From an email sent to IPR by Ken Block
‘Wink and nod’ – and the tax payer loses
‘Wink and nod’ politics and governance has brought Rhode Island to a financial precipice.
Whether it is a huge issue like our completely broken pension system or a small issue like an individual falsely claiming disability to collect a tax advantaged disability pension, inadequate governmental oversight exposes the tax payer to unconstrained and inappropriate costs.
In any organization, the tone and mind set of the enterprise is set from the top. It is time for Rhode Island’s elected leaders in the legislative and executive branches to set the appropriate tone and lead by example.
A prime example of the good old wink and nod is the continuation of the Legislative Grant program. This program, where local and statewide organizations are given state tax payer dollars in the name of a local legislator, distributes between $2 and $3 million tax payer dollars a year at the sole discretion of legislative leadership.
Analyzing where and how this money is spent is not a simple task. While the Senate’s grants are itemized with all of the relevant information (benefiting agency, city, amount requested, amount granted and legislator requesting the grant) on a single line on a single page, the House’s grant information is itemized across two pages which have to be printed out and pasted together to figure out who requested what (wink, wink, nod, nod).
While I spent 4 hours waiting to testify about these grants last night to the House Finance committee (I eventually bailed out because it was looking like the grants would not be heard until very late) I stapled the printed pages together and itemized what members of the House Finance Committee had received for Legislative Grants through 4/1/2011.
Legislator Town Total
Hearn Barrington $3,000
Silva Central Falls $9,000
Slater Providence $4,500
San Bento Pawtucket $5,000
Gallison Bristol $8,000
Carnevale Johnston $1,000
Ucci Johnston $4,500
In total, these members were responsible for requesting and disbursing $35,000 to senior centers, little leagues, libraries and the like in their districts. Sounds noble, right?
More than $3,000 of the $35,000 in state tax payer dollars went to volunteer fire departments in Bristol and Johnston.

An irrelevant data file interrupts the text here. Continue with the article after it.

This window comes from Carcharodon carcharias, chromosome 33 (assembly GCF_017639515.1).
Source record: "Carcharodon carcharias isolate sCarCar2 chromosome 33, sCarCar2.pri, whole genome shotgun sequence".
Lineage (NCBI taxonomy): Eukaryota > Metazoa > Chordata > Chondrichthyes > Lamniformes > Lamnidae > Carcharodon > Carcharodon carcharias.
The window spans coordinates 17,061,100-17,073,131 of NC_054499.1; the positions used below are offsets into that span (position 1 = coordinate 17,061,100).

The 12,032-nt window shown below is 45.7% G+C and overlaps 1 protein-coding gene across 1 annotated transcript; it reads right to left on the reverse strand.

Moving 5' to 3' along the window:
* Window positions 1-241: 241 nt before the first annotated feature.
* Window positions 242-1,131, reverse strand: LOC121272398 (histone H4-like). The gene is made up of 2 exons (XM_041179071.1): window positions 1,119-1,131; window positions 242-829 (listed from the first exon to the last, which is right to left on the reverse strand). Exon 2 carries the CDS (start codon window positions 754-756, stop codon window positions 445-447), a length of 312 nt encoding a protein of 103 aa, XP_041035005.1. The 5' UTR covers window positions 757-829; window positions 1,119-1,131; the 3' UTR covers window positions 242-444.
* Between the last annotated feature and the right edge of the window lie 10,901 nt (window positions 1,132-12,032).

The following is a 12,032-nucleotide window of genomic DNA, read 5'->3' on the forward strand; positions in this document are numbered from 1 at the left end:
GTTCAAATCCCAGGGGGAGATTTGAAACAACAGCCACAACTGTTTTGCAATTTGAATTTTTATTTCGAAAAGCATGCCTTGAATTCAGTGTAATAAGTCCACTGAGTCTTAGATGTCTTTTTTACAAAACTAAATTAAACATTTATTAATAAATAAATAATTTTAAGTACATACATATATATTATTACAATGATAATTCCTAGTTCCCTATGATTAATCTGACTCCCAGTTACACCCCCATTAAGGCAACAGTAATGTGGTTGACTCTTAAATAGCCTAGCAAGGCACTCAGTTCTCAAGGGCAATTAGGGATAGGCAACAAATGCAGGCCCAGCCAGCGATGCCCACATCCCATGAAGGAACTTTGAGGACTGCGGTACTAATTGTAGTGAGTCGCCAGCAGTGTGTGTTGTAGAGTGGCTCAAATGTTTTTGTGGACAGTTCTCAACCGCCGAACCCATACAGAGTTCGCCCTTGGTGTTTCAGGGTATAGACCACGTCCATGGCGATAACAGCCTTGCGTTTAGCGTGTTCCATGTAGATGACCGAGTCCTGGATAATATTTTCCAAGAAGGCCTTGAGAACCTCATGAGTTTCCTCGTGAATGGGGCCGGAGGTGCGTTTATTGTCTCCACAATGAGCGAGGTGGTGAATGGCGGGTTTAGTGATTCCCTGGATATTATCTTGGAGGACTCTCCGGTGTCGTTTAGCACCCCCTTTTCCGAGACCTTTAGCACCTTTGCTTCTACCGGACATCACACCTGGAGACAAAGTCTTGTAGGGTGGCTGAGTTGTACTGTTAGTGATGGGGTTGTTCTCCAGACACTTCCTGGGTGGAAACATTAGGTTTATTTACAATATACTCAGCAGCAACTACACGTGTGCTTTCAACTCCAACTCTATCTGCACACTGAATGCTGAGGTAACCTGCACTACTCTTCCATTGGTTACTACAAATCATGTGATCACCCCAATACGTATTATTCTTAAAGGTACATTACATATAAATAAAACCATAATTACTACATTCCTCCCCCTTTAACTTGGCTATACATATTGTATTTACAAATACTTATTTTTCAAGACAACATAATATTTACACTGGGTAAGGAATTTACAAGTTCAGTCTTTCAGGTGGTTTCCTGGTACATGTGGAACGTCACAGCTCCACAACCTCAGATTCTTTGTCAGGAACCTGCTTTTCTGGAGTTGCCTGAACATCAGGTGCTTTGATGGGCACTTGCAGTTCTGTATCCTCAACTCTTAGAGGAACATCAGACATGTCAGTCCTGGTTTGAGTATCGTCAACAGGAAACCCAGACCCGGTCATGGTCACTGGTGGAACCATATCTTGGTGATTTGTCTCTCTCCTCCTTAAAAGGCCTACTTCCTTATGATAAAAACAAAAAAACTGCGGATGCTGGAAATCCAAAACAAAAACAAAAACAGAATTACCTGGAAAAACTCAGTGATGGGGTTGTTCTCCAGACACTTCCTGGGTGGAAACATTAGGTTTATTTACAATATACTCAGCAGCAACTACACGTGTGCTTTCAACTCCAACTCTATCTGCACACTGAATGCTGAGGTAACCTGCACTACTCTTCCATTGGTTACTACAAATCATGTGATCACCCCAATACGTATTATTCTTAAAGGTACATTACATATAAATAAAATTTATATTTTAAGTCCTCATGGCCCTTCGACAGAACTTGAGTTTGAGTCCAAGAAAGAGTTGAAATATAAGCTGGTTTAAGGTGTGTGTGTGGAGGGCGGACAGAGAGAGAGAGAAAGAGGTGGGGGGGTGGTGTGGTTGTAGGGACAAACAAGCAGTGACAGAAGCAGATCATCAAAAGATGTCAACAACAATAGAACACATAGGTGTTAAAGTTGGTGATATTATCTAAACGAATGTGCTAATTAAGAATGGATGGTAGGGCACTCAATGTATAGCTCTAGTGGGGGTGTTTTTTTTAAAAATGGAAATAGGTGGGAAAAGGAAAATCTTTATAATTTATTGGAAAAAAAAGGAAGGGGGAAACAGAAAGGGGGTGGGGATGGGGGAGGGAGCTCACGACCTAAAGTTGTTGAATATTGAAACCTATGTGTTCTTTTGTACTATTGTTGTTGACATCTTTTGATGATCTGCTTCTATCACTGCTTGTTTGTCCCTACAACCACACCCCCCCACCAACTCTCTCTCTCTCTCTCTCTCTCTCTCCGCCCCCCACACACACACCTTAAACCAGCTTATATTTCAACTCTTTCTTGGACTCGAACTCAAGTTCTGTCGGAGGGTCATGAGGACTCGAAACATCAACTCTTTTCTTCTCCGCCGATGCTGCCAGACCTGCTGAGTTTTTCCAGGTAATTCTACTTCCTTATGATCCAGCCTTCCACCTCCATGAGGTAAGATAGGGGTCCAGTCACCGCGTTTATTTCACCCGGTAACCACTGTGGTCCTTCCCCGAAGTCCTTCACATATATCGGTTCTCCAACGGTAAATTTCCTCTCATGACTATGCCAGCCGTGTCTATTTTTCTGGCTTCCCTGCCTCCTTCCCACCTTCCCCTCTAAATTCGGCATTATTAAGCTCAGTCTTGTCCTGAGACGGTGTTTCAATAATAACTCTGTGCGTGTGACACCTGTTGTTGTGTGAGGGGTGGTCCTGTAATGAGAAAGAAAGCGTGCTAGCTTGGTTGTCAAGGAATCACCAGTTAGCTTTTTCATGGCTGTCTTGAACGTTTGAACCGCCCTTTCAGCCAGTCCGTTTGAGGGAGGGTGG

At least $3,000 of the $35,000 went to institutions that are also polling places (wink, wink). What better way to ease reelection than to provide a little cash to the tenants association for a senior residence which is also a polling place, or helping with some infrastructure needs for a senior living facility which is also a polling place (nod, nod). All done using state tax payer dollars.
At least $1,000 of state taxpayer dollars from the group above was given to a parent’s organization for a private, catholic school.
‘House Leadership’ claims credit for a $100,000 grant to Crossroads.
While most of the individual grants are for good or even great causes, Rhode Island is in the midst of an epic financial crisis which demands strong accountability, transparency and particular attention to better stewardship of the tax payer’s dollars.
Why does the Barrington library get a grant but not the Warwick library? Why does the Central Falls little league get funding but not the Woonsocket little league.
These grants are bad for Rhode Island because of the wink and nod factor. These grants are bad for Rhode Island because we can’t afford to be spending a dime that is not absolutely necessary to be spent.
It is time for our elected leaders to lead by example.
My votes in this next election will be driven in large part by how my current legislators handle the grant program moving forward.
If House Finance re-schedules a hearing for a bill to abolish Legislative Grants, I plan to go again to testify. I fully expect the bill to be heard at the end of the hearing schedule (wink, wink), requiring an endurance test to make my voice heard (nod, nod).
Rhode Islanders should expect more.